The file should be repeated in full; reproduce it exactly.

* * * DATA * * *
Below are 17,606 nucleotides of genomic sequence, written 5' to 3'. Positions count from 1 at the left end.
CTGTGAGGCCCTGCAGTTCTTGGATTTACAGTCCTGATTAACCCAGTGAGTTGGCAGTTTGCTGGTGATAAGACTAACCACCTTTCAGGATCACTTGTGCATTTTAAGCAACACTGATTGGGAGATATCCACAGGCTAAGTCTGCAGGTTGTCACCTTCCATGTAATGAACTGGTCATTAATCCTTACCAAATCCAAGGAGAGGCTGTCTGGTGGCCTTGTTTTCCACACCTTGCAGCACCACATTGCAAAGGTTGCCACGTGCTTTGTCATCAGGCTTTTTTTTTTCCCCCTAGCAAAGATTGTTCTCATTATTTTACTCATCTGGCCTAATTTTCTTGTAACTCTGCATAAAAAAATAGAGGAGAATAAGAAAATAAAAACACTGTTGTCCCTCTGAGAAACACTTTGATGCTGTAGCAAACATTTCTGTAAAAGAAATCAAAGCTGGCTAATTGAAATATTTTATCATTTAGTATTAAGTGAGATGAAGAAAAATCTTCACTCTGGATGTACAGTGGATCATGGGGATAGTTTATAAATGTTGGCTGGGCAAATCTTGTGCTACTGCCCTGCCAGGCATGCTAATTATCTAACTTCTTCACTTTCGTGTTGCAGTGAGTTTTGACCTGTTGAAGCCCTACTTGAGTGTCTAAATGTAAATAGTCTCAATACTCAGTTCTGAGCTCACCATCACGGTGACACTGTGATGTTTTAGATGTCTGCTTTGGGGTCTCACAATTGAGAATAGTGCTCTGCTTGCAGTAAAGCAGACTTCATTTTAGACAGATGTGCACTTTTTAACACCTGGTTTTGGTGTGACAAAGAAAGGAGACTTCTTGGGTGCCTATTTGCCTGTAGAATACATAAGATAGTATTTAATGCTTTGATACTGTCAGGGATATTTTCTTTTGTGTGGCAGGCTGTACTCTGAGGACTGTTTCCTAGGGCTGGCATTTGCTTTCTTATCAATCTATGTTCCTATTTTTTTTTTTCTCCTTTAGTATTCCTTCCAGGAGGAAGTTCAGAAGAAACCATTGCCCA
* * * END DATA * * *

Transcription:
Below are 17,606 nucleotides of genomic sequence, written 5' to 3'. Positions count from 1 at the left end.
CTGTGAGGCCCTGCAGTTCTTGGATTTACAGTCCTGATTAACCCAGTGAGTTGGCAGTTTGCTGGTGATAAGACTAACCACCTTTCAGGATCACTTGTGCATTTTAAGCAACACTGATTGGGAGATATCCACAGGCTAAGTCTGCAGGTTGTCACCTTCCATGTAATGAACTGGTCATTAATCCTTACCAAATCCAAGGAGAGGCTGTCTGGTGGCCTTGTTTTCCACACCTTGCAGCACCACATTGCAAAGGTTGCCACGTGCTTTGTCATCAGGCTTTTTTTTTTCCCCCTAGCAAAGATTGTTCTCATTATTTTACTCATCTGGCCTAATTTTCTTGTAACTCTGCATAAAAAAATAGAGGAGAATAAGAAAATAAAAACACTGTTGTCCCTCTGAGAAACACTTTGATGCTGTAGCAAACATTTCTGTAAAAGAAATCAAAGCTGGCTAATTGAAATATTTTATCATTTAGTATTAAGTGAGATGAAGAAAAATCTTCACTCTGGATGTACAGTGGATCATGGGGATAGTTTATAAATGTTGGCTGGGCAAATCTTGTGCTACTGCCCTGCCAGGCATGCTAATTATCTAACTTCTTCACTTTCGTGTTGCAGTGAGTTTTGACCTGTTGAAGCCCTACTTGAGTGTCTAAATGTAAATAGTCTCAATACTCAGTTCTGAGCTCACCATCACGGTGACACTGTGATGTTTTAGATGTCTGCTTTGGGGTCTCACAATTGAGAATAGTGCTCTGCTTGCAGTAAAGCAGACTTCATTTTAGACAGATGTGCACTTTTTAACACCTGGTTTTGGTGTGACAAAGAAAGGAGACTTCTTGGGTGCCTATTTGCCTGTAGAATACATAAGATAGTATTTAATGCTTTGATACTGTCAGGGATATTTTCTTTTGTGTGGCAGGCTGTACTCTGAGGACTGTTTCCTAGGGCTGGCATTTGCTTTCTTATCAATCTATGTTCCTATTTTTTTTTTTCTCCTTTAGTATTCCTTCCAGGAGGAAGTTCAGAAGAAACCATTGCCCA